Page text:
COVID-19 and the Growth of Digital Money Transfer & Remittances

POSTED BY Susannah Hampton
The pandemic has proved a significant growth catalyst for the digitisation of remittance services, with the closure of money transfer agent locations as part of national lockdowns, and users turning to digital solutions out of necessity.

Many of the major international remittance players – both those players with physical branches and agent networks, and digital-only players – have posted significant growth in their customer bases for 2020 and increases in the use of digital solutions. 

With the pandemic, has come an acceleration in the adoption of digital methods of money transfer, with regulatory changes being introduced to encourage the use of digital payments. With the rise of digital payment adoption in emerging markets has come a significant uptake in eWallet payments instead of cash. Whilst many players have seen overall revenue declines as a result of the fall in remittances, all major international remittance players, both traditional and digitally native, reported growth in digital revenue in 2020.

With the strong growth of digital-only remittance providers, established players, such as Western Union and MoneyGram, have been forced to invest heavily in their digital offering. With the additional pressure applied as a result of the pandemic, these players have struggled to see top-line growth, despite the success of their digital offerings. As a result, there is potential for these non-digitally native players to seek to forge partnerships to strengthen their capabilities, grow user bases and increase transaction volumes. In addition, potential mergers and acquisitions are being mooted. The acquisition of one player by another may prove a way to achieve the top line growth, profitability and broader reach desired.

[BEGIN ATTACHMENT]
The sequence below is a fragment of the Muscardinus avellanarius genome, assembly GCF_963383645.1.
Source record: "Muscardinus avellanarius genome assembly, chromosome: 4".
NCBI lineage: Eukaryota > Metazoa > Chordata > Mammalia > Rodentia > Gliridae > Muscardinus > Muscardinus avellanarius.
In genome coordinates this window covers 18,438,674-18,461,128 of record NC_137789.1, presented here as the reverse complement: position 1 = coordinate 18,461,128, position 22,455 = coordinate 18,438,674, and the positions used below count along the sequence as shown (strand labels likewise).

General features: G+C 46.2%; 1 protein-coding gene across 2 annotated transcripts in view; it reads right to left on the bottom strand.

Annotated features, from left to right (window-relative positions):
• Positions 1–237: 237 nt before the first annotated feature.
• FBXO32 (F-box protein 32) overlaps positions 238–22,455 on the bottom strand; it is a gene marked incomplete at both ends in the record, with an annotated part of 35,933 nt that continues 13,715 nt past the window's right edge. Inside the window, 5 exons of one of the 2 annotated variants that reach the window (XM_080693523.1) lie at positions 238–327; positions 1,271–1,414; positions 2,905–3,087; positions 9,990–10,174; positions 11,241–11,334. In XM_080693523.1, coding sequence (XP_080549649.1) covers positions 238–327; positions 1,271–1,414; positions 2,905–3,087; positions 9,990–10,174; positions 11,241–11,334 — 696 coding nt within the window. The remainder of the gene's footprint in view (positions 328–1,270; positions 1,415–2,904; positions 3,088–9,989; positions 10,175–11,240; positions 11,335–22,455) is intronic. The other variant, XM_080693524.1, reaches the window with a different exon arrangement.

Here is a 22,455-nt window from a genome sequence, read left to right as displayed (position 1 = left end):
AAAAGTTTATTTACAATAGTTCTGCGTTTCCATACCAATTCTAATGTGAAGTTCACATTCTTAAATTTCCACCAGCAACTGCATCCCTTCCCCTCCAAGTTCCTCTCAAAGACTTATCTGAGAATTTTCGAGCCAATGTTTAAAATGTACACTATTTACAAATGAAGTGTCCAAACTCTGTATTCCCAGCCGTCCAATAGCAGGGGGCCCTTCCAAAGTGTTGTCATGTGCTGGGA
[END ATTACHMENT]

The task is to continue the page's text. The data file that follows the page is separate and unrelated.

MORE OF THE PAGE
The use of mobile money has been steadily growing within low- and middle-income economies, particularly those who see a low proportion of banked individuals. According to a report from the IMF, during the COVID-19 pandemic, mobile money has served to support the provision of financial services; allowing emergency financial support to reach those most economically impacted by the pandemic. In many emerging and low-income economies, governments are offering direct support to citizens in the absence of being able to directly protect jobs. The two key developments in the mobile money landscape have been instant payments and social payments.

Free to the user, instant payments represent genuine progress in terms of capabilities over previous solutions, such as digital wallets and money transfer apps, and therefore pose a significant threat to established P2P payment options. As such, money transfer apps will need to revisit their charging structures urgently, in order to ensure that they are still appealing. 

However, it is important to note that digital wallets with P2P functions, like PayPal, are very well established with users and therefore represent strong competition for instant P2P payments. For instant payments to gain traction, the main challenge involved will be one of marketing and customer awareness. For consumers, the perception is that bank transfers are slower than these apps. Therefore, banks adopting instant payments schemes should build compelling app experiences around these capabilities and back this up with large-scale marketing campaigns to users, to ensure that solutions are leveraged to the greatest extent possible.

Social payments, by their nature, incorporate aspects of social media, and transactions involve the exchange of usernames, email addresses or mobile phone numbers, rather than bank account or payment card information. Such payments have already seen huge growth in use via mechanisms, such as PayPal and Venmo, but are also poised to see broader use across platforms, such as WhatsApp.

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